Part 2: Government Spending, Inflation and Interest Rates

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In our previous blog, we spoke about global money printing, New Zealand’s printing, and the effect it has on house prices. We left the blog on the prospect that the average punter is spending more, and that you guessed it, this is what leads to inflation. Today we wanted to start with some background on what inflation is.

Inflation Explained

There is an old theory posited by a Polish mathematician in the 16th century referred to as the Quantity of Money Theory (QTMT). The premise being that as the quantity of money in an economy increases, so does the prices of goods (inflation). More money for the same amount of stuff equals higher prices. In that respect, the growth of the money supply itself is inflation, not the increase in prices. It is simple and easy to understand, something we like here at Lateral.

In the last 12 months, there has globally been an unprecedented (who else is sick of that word?!) level of money printing by the worlds reserve banks totaling USD$10 TRILLION.

The result of this has been a vast increase in money supply and therefore, an increase in the velocity of spending. You might wonder how this money from the government has found its way to your pocket or how it has affected inflation, and this is a fair question. There have been some direct payments in the form of an increase in beneficiary payments for each country, bailouts of businesses, stimulus checks and many other creative ways of getting money out. The primary result, however, has been the expansion of cheap and available credit, fuelling asset growth and a wealth effect for many.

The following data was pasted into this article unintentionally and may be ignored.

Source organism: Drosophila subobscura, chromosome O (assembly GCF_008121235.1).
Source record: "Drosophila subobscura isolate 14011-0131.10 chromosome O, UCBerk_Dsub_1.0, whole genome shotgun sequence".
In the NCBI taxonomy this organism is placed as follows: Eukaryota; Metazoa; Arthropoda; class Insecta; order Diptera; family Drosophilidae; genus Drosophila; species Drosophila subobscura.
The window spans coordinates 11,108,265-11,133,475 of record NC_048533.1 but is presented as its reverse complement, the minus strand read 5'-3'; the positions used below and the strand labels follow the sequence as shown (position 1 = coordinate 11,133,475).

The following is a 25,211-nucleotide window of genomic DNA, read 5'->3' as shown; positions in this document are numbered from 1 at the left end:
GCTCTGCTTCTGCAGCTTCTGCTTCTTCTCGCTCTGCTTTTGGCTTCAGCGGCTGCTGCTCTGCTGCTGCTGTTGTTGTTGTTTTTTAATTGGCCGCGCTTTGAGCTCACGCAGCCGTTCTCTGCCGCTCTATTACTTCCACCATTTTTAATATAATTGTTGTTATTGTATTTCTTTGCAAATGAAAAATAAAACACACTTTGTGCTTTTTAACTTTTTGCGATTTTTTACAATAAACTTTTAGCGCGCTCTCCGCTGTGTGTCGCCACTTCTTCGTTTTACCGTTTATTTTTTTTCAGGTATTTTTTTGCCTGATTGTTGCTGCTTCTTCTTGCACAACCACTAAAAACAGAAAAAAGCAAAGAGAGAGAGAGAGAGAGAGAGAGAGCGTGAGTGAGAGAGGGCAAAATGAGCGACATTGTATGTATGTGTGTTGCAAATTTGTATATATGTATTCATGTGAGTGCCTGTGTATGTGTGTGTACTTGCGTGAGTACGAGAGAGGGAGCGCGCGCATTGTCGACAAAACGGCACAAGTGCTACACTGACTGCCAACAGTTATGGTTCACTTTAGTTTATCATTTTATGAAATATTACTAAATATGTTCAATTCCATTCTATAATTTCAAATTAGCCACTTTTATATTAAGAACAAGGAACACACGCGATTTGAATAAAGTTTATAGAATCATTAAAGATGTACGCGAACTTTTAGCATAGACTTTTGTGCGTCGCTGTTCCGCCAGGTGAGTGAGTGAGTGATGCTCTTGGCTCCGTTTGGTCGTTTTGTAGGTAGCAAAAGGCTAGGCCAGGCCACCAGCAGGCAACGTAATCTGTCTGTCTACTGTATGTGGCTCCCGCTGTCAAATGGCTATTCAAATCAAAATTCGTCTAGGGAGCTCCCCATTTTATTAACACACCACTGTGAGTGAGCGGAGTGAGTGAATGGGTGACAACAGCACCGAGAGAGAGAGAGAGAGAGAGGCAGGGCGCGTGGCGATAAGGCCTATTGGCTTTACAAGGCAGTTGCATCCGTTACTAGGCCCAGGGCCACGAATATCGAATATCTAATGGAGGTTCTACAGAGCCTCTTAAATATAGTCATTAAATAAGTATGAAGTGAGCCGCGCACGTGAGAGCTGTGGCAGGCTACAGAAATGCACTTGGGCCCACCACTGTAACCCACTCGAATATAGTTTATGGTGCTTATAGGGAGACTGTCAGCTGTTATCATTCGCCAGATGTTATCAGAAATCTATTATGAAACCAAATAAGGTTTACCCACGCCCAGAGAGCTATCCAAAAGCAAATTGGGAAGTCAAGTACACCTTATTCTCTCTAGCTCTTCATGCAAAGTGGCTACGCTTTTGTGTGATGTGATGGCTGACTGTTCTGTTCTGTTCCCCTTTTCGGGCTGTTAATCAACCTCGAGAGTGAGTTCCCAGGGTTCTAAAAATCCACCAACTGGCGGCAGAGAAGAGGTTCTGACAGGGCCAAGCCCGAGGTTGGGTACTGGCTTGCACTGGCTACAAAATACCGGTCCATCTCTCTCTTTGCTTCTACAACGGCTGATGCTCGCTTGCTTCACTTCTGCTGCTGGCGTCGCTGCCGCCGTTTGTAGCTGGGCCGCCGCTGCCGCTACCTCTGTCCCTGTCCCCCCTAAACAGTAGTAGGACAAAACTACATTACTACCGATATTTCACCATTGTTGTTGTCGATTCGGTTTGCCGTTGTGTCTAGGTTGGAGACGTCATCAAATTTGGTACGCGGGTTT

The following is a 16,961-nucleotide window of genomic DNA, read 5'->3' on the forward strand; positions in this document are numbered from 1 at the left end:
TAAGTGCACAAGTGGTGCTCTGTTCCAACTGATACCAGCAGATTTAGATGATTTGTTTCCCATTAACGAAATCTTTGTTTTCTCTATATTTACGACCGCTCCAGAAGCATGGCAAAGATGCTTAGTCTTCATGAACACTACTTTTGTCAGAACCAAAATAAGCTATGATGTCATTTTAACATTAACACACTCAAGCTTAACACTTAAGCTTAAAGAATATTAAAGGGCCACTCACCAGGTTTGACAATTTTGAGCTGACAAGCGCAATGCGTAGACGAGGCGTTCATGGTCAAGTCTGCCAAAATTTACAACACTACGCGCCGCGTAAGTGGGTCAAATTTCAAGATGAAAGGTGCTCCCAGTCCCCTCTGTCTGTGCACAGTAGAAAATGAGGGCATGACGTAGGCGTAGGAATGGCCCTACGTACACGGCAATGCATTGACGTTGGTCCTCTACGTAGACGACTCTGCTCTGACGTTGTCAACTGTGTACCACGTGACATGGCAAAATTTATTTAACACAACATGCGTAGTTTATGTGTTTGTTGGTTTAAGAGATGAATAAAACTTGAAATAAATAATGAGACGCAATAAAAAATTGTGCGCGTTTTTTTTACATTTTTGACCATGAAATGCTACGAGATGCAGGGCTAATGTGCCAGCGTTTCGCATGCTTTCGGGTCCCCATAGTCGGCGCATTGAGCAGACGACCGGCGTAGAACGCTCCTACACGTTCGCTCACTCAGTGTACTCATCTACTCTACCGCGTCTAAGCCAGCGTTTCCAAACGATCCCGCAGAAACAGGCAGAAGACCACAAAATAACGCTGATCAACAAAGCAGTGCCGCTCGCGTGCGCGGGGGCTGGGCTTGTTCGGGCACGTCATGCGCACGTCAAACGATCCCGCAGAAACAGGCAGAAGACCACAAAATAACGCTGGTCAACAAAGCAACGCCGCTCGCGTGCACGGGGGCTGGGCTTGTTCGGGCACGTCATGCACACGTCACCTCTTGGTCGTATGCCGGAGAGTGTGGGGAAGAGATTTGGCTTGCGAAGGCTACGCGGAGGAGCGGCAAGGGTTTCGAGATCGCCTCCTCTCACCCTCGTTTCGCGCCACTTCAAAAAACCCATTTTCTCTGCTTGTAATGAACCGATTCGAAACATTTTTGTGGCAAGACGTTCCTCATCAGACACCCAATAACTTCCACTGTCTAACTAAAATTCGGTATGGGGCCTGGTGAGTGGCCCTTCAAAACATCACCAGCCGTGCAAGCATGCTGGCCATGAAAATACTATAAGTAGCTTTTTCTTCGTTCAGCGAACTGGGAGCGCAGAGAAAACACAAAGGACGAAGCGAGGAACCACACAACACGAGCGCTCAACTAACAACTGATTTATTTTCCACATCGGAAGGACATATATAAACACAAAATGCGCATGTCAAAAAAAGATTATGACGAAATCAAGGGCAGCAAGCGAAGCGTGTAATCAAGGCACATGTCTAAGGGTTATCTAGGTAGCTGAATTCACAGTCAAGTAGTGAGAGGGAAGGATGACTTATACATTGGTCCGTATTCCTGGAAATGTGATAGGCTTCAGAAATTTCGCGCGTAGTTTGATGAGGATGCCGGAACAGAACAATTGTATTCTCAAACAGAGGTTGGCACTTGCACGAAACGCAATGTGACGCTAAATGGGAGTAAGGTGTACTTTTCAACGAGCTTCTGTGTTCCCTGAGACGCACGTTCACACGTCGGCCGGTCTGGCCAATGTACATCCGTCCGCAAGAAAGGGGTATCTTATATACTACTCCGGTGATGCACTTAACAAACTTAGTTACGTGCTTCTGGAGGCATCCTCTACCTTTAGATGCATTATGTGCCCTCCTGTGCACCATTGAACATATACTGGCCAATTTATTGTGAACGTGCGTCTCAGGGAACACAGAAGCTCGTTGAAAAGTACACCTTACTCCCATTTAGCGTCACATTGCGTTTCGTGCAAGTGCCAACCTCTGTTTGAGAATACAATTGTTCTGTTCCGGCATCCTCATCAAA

This increase in money supply has found its way into all types of assets – property, gold, shares, artwork, wine, cryptocurrency and much more. Most of these are junk investments, they don’t produce real wealth (the creation of new stuff), but they have all seen huge increases in value over the last 12 months. This investment, as well as that in more productive asset classes, has seen a flow of capital into people’s pockets and the perceived balance sheet strength of the average punter increases. They feel richer and they spend more. Money flows.

What does this all mean?

Demand for goods increases. More people want Range Rovers, barista-made coffees, boats, date nights, helicopter rides, new clothes and everything in between. Only, the production and supply of these things have not increased. The costs of acquiring these goods has; coffee beans cost more, food costs increase, transport costs go up. When was the last time you bought a coffee? I would encourage you to cast your mind back 12 or 18 months to what the cost was then. I pay $5 each morning for a coffee and recall buying them for $4 not even 2 years ago. That is a 25% increase in prices!

Inflation is a real cost of living. It costs everyone more to do what they have always done. The issue is that the increase in costs does not correspond with an increase in real wealth, real production and a real increase in wages. Without those, everyone is worse off. Sure, you may have a home that is worth more, but so does everyone else. It is your income that is really important and in real terms, with high inflation, that will diminish.

Until next time….

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